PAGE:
I am happy to announce the move is over for now, and the basics on my computer (Scrivener, and access to my own words in the NETHERWORLD Scrivener project) are restored.
I don't know where to start, which is delaying getting to the writing.
One of the things I do when this happens is to go read something, anything that seems it might get me re-settled. This time I picked a section labeled INTERNAL VALIDATION, since I've battled in the past with wondering whether I should do this (writing, and writing this story) at all.
I'm happy to say that I will write it unless the Good Lord takes me home before I'm finished, or removes my ability to write, so that's not a problem, but the contents intrigued me, and I picked a portion to share for this post.
It may bounce around through the whole trilogy, and I'll remove any spoilers, but my plotting has always been for Pride's Children as a single story - from beginning to end. Otherwise the plot doesn't make sense to me, and I'm not compelled to do the work.
May 29, 2014 at 9:36 AM
...I am sad.
I go to write Loving Andrew in Spite of His Flaws.
July 2, 2014 at 10:25 AM
I must confess to having gotten a good idea from [Donald] Maass’s WU column today: infuse the current scene, Andrew’s entry into Act 3, with his greatest need.
The whole reason I got into this particular book was an identification of that greatest need, that wounded vulnerability that I see, a need for love, acceptance, and stability - but it contrasts strongly with the need to be top dog and best at what he does that drives him.
And which I ultimately satisfy - with someone who has as great a need - but won’t accept counterfeit versions of it.
THIS is what PC is all about, and if I can’t write that into Andrew’s scenes, in HIS pov, from his soul to the reader, I have failed.
I don’t care if it is, ‘When the pupil is ready (me), the teacher/master will appear.’ Maass’ instincts are solid.
It must be incredibly frustrating to have that instinct - and not be able to create it in your own writing.
I don’t have that problem (or a tiny ego, regardless of what I say).
I HAVE that need, and I CAN write it.
It just takes a little digging in how to express it - and then how NOT to be heavy-handed about expressing it.
It is the Tristan-and-Isolde need. The Romeo-and-Juliet need. The need of romantic fiction, of tragedy, of potential death.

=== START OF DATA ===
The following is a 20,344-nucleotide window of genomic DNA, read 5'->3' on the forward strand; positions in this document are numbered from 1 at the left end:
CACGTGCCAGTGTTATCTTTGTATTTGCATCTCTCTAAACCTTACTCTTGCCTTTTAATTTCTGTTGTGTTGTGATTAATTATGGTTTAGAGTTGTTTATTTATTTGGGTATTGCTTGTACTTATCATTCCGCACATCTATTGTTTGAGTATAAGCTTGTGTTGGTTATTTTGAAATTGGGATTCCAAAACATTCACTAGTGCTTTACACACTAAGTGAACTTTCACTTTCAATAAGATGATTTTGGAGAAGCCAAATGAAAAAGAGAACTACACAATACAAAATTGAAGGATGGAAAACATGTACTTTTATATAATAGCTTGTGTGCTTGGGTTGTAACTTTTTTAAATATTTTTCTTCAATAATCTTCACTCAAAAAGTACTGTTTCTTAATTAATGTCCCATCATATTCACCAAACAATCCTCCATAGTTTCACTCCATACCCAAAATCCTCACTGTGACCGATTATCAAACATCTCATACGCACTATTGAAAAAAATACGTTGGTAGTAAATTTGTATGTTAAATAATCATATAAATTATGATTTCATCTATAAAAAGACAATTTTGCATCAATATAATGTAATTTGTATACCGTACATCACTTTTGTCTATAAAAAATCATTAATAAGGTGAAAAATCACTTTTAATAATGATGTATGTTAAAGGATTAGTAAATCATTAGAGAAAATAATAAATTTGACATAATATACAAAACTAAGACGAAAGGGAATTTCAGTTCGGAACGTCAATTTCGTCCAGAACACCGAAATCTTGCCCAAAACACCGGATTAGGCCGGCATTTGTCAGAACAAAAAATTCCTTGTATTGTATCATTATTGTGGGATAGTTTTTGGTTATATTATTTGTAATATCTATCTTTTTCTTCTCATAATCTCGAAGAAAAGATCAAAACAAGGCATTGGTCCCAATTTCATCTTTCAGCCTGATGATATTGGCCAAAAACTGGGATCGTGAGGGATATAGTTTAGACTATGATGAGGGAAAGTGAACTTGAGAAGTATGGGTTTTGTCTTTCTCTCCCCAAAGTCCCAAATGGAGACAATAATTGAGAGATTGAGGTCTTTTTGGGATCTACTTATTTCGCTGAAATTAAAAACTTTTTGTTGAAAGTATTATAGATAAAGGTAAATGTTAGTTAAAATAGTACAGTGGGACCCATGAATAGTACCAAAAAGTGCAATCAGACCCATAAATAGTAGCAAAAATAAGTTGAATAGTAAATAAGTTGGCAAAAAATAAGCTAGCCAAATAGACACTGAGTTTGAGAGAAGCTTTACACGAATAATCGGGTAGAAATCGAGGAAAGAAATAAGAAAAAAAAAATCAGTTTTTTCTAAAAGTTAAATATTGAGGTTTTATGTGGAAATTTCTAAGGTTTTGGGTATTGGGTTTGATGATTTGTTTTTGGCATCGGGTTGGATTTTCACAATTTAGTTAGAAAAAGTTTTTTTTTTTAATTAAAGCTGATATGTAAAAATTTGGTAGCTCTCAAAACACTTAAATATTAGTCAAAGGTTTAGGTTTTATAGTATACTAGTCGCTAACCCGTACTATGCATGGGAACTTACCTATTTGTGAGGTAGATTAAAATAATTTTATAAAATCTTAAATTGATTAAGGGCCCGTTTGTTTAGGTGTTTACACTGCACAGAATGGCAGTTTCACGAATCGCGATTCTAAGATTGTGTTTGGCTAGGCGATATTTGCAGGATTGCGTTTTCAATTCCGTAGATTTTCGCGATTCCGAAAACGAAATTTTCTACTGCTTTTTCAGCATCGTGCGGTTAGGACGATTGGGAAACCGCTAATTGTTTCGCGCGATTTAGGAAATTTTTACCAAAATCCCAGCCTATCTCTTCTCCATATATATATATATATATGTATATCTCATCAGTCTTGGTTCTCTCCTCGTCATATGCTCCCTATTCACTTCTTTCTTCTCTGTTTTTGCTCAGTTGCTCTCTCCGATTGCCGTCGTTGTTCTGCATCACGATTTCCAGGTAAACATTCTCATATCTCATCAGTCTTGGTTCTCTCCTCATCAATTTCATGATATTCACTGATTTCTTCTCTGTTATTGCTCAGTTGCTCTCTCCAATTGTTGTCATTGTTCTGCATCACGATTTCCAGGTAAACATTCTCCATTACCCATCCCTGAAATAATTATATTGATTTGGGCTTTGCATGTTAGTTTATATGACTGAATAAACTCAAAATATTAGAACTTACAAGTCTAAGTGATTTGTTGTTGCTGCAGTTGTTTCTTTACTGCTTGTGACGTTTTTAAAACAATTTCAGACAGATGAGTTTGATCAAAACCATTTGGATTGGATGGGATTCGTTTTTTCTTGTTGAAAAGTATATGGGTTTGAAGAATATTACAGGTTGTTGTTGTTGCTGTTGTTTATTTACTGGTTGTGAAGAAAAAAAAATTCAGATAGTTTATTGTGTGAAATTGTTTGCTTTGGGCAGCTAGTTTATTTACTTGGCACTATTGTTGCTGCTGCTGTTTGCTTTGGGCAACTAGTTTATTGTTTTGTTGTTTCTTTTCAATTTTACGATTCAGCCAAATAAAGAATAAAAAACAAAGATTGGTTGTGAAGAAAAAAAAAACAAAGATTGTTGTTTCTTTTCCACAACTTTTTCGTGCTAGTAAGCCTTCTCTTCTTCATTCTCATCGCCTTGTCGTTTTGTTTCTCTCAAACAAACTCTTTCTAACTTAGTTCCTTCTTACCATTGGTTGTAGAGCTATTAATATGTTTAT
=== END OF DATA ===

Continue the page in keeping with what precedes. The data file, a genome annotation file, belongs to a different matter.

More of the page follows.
The need of the soulmate - when the ego is too huge to even allow a soulmate, because the soulmate must be both satisfying - and subservient to one’s needs, and that is impossible.
Ultimately, it is the need for God, misdirected at humans - because as humans we are animals, and driven to mate, not celibacy. It is what He has given us.
So we are at war our entire life. And our whole life we seek.
We want, we don’t get, we want even more.
Recognition of that need is a necessary first step toward it, and I seek to make that recognition patent in my characters.
It is hormonal in the young tragic lovers - they don’t actually know anything about each other, and real life, tragedy, and death will strain it to the breaking point in many couples.
That is Life.
None of us get out alive.
That longing, yearning is what drives writers of fiction to create ways in which it is satisfied or not, but is subliminally obvious to a reader.
Now go write the damned thing in Andrew’s pov.
He wants. He needs. He seeks. He longs for. He yearns for. And he doesn’t think he can have it (like Peter [Lord Peter Wimsey, from the Dorothy L. Sayers mysteries], who is very clear that he has had so much in life, he doesn’t feel he deserves it - something which eventually gets through to Harriet [Vane]). That vulnerability to another is what we want to read about - but not obviously! We want to feel that it is ours, alone. That we’ve discovered it, and are the only ones who see it in this crass world of ours.
July 2, 2014 at 10:56 AM
I get to use this need, selfishly, to write - because I can - and the world will see it and needs it and won’t know how I do it but will want it.
It is hormonal, even in me - and that is not bad. We ARE driven that way, as long as we still have enough yearning in us.
It gets beaten out of us, eventually, by illness and death, at least on this plane. I suspect we just get tired - even if everything else works right.
Some of us slip away quietly, others suddenly, but the lucky ones get to see where this is directed - toward our Maker - before they die.
Thank you, Lord, for making me see even this tiny bit of what it is to want to be reunited with You.
And that's it; the return-to-Patreon-posts post. I'll leave it public - time enough when I'm producing regularly to publish for patrons only.
I thank you for your indulgence, and promise not to do a major move ever again.